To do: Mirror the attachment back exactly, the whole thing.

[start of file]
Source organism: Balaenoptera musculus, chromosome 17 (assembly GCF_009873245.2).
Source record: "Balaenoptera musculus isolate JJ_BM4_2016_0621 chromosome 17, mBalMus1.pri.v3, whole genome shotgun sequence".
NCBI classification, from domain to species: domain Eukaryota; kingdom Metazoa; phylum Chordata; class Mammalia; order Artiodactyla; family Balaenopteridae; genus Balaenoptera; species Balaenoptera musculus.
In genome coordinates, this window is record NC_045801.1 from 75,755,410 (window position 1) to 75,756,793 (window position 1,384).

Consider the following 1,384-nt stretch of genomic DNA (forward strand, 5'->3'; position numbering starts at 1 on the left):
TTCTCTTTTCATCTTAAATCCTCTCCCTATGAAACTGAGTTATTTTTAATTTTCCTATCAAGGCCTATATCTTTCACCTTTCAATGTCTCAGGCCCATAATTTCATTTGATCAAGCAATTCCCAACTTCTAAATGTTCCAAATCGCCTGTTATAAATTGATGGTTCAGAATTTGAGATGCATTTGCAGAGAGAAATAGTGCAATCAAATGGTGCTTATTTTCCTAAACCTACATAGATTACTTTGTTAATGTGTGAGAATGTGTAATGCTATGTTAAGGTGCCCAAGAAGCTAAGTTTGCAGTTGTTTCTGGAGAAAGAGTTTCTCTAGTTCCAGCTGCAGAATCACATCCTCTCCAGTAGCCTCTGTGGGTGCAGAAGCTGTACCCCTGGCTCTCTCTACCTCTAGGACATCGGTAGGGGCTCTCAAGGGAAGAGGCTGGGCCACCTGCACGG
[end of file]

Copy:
Source organism: Balaenoptera musculus, chromosome 17 (assembly GCF_009873245.2).
Source record: "Balaenoptera musculus isolate JJ_BM4_2016_0621 chromosome 17, mBalMus1.pri.v3, whole genome shotgun sequence".
NCBI classification, from domain to species: domain Eukaryota; kingdom Metazoa; phylum Chordata; class Mammalia; order Artiodactyla; family Balaenopteridae; genus Balaenoptera; species Balaenoptera musculus.
In genome coordinates, this window is record NC_045801.1 from 75,755,410 (window position 1) to 75,756,793 (window position 1,384).

Consider the following 1,384-nt stretch of genomic DNA (forward strand, 5'->3'; position numbering starts at 1 on the left):
TTCTCTTTTCATCTTAAATCCTCTCCCTATGAAACTGAGTTATTTTTAATTTTCCTATCAAGGCCTATATCTTTCACCTTTCAATGTCTCAGGCCCATAATTTCATTTGATCAAGCAATTCCCAACTTCTAAATGTTCCAAATCGCCTGTTATAAATTGATGGTTCAGAATTTGAGATGCATTTGCAGAGAGAAATAGTGCAATCAAATGGTGCTTATTTTCCTAAACCTACATAGATTACTTTGTTAATGTGTGAGAATGTGTAATGCTATGTTAAGGTGCCCAAGAAGCTAAGTTTGCAGTTGTTTCTGGAGAAAGAGTTTCTCTAGTTCCAGCTGCAGAATCACATCCTCTCCAGTAGCCTCTGTGGGTGCAGAAGCTGTACCCCTGGCTCTCTCTACCTCTAGGACATCGGTAGGGGCTCTCAAGGGAAGAGGCTGGGCCACCTGCACGG